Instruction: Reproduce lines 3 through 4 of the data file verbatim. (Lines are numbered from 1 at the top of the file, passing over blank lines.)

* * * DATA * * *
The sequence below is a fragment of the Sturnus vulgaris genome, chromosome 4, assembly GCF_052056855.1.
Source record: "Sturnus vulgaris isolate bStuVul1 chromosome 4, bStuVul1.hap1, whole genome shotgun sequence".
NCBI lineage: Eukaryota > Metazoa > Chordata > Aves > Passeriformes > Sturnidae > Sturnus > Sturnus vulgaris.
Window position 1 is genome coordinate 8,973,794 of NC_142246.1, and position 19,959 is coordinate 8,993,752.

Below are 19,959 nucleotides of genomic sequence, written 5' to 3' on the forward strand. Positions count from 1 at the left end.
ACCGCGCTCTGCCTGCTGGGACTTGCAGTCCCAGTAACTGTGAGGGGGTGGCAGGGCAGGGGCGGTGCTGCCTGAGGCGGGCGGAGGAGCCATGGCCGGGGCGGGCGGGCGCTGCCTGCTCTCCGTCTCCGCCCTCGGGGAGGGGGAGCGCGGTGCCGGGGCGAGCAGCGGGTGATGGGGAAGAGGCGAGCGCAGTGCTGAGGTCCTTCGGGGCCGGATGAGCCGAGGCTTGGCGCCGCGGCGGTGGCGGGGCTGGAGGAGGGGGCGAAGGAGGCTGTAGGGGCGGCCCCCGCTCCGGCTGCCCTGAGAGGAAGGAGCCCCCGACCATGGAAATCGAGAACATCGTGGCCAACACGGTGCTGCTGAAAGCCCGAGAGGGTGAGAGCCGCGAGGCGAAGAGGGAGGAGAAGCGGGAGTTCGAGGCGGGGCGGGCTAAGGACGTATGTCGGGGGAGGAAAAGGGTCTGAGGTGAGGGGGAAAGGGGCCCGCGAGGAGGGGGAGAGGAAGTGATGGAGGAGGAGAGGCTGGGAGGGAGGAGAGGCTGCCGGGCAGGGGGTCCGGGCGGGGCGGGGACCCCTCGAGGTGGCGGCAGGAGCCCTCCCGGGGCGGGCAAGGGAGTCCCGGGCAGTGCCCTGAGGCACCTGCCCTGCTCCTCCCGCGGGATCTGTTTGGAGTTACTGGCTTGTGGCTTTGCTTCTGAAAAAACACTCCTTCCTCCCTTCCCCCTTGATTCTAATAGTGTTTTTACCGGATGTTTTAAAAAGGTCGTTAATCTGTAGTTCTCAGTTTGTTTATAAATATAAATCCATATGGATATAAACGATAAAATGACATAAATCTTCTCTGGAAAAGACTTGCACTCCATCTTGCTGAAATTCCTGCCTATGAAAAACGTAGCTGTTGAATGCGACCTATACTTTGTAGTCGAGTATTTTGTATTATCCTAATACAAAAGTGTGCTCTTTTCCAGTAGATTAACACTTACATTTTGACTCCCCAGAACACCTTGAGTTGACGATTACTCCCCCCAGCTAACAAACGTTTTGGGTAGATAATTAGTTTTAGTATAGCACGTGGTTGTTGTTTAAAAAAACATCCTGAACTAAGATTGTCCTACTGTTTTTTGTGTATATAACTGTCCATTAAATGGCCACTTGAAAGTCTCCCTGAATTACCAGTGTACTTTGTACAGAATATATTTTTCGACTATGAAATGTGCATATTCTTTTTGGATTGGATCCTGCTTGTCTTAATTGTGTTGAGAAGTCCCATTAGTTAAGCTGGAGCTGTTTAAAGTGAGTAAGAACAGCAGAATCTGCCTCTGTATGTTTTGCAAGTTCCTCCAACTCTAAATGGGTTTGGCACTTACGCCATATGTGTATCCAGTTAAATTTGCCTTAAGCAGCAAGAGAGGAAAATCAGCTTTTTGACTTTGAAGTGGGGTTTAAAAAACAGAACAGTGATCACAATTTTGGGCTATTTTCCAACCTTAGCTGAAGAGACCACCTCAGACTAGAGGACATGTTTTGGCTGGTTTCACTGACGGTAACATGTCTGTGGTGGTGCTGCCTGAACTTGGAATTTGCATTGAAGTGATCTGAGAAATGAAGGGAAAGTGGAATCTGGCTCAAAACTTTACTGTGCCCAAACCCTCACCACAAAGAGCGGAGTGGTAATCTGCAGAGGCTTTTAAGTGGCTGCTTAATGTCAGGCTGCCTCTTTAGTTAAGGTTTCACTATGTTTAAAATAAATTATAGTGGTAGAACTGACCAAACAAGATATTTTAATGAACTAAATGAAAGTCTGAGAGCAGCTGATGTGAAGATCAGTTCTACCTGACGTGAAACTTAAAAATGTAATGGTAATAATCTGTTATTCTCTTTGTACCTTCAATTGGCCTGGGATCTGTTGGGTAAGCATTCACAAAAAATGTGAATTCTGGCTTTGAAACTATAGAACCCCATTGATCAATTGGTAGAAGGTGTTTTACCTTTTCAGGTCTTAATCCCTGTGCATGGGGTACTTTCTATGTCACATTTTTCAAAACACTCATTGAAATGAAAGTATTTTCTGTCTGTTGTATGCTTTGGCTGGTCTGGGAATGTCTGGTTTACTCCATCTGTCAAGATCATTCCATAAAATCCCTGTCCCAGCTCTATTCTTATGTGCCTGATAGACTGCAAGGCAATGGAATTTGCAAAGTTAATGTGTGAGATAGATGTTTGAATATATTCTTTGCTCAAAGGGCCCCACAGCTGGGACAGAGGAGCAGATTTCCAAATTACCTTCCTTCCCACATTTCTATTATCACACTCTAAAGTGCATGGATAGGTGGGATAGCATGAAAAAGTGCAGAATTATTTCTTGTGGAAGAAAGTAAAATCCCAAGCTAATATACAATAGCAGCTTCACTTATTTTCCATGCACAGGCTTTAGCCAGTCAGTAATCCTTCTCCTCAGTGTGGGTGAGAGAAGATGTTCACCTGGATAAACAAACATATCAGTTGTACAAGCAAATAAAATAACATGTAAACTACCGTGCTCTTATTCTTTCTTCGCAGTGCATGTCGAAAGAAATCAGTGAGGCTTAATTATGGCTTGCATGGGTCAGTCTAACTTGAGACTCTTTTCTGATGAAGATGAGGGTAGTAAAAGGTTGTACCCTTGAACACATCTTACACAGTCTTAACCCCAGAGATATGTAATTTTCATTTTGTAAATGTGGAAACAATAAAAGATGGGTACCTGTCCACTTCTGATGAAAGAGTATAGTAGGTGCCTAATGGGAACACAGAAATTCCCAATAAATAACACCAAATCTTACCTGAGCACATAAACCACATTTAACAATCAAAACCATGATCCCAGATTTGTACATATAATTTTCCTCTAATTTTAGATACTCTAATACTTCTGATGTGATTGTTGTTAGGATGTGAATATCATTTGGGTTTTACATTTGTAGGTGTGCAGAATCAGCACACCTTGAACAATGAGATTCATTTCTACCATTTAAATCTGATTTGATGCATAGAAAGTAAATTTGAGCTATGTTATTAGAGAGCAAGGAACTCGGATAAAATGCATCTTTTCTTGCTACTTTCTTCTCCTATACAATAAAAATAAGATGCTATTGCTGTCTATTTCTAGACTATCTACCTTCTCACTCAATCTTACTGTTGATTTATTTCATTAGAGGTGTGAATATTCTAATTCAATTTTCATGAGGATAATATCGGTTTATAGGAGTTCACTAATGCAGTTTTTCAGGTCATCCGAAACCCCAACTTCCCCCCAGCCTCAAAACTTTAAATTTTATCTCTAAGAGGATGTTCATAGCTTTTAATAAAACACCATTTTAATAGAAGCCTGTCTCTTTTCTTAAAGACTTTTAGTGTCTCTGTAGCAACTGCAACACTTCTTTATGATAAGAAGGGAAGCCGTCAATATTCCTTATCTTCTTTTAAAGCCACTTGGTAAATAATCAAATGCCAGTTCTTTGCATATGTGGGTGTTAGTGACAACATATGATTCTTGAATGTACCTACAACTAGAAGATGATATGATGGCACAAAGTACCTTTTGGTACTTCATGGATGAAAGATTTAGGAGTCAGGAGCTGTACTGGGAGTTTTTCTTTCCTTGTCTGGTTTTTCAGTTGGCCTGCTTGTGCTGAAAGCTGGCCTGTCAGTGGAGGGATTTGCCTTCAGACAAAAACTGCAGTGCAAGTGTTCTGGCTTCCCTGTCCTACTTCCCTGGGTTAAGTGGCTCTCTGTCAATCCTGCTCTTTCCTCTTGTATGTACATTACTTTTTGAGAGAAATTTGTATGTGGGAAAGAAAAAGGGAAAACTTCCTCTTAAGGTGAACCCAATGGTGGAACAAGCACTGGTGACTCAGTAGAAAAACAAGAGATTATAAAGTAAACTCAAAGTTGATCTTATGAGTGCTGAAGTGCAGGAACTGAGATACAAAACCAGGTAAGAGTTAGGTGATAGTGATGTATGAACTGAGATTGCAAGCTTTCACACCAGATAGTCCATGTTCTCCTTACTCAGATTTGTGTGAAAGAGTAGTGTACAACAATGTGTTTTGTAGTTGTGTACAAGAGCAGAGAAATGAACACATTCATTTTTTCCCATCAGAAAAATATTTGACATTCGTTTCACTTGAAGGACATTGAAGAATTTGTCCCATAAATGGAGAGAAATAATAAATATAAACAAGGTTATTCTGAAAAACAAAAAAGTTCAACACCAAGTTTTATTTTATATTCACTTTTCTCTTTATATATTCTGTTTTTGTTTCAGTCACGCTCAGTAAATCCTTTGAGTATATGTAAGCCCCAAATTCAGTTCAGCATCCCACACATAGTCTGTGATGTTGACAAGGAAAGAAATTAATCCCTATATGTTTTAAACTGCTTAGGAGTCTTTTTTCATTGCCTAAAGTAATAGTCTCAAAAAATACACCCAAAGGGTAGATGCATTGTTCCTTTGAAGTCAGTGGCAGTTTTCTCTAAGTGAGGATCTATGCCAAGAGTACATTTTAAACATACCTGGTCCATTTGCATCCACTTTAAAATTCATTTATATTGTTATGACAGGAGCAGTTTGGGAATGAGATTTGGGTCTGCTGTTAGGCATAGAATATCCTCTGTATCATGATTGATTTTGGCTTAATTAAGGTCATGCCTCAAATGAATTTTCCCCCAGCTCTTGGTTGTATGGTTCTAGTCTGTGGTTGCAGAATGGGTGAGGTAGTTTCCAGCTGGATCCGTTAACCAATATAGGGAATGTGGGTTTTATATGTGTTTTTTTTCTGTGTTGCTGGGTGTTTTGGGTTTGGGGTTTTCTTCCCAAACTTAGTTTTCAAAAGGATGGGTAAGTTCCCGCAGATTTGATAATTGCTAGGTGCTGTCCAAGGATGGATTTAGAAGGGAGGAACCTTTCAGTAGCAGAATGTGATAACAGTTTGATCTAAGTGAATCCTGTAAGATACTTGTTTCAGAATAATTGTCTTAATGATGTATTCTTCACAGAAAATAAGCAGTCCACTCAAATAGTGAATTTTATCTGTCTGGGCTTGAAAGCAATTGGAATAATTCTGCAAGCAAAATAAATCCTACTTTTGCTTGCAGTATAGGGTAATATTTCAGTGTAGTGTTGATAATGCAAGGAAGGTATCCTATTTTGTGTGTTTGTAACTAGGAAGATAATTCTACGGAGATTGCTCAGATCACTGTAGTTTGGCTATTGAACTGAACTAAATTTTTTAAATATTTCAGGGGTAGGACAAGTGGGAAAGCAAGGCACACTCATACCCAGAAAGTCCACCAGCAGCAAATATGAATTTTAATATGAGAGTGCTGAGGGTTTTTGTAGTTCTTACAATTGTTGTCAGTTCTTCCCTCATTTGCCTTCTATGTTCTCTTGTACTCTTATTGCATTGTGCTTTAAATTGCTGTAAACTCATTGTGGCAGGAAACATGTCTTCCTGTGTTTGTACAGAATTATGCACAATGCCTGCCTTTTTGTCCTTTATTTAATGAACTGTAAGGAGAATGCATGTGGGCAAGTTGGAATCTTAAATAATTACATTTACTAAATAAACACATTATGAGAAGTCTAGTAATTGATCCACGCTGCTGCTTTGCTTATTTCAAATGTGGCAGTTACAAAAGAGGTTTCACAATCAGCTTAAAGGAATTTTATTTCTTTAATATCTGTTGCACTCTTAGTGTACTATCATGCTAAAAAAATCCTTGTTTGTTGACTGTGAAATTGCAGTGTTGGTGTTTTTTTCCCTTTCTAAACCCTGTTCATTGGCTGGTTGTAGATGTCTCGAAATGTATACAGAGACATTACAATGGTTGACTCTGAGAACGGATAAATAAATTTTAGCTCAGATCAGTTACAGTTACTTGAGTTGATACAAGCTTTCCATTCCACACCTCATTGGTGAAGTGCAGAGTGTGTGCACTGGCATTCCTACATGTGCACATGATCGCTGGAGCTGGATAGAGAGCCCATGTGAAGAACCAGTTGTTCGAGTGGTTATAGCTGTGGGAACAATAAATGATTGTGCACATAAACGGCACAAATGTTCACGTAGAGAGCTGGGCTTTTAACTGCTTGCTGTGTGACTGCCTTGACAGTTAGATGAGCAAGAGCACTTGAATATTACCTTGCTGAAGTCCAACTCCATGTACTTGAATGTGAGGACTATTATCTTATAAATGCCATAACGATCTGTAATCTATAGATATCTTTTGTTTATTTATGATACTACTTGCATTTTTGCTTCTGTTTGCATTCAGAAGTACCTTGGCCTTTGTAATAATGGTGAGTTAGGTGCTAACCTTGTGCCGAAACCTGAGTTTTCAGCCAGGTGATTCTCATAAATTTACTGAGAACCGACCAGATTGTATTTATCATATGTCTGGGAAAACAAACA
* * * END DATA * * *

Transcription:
NCBI lineage: Eukaryota > Metazoa > Chordata > Aves > Passeriformes > Sturnidae > Sturnus > Sturnus vulgaris.
Window position 1 is genome coordinate 8,973,794 of NC_142246.1, and position 19,959 is coordinate 8,993,752.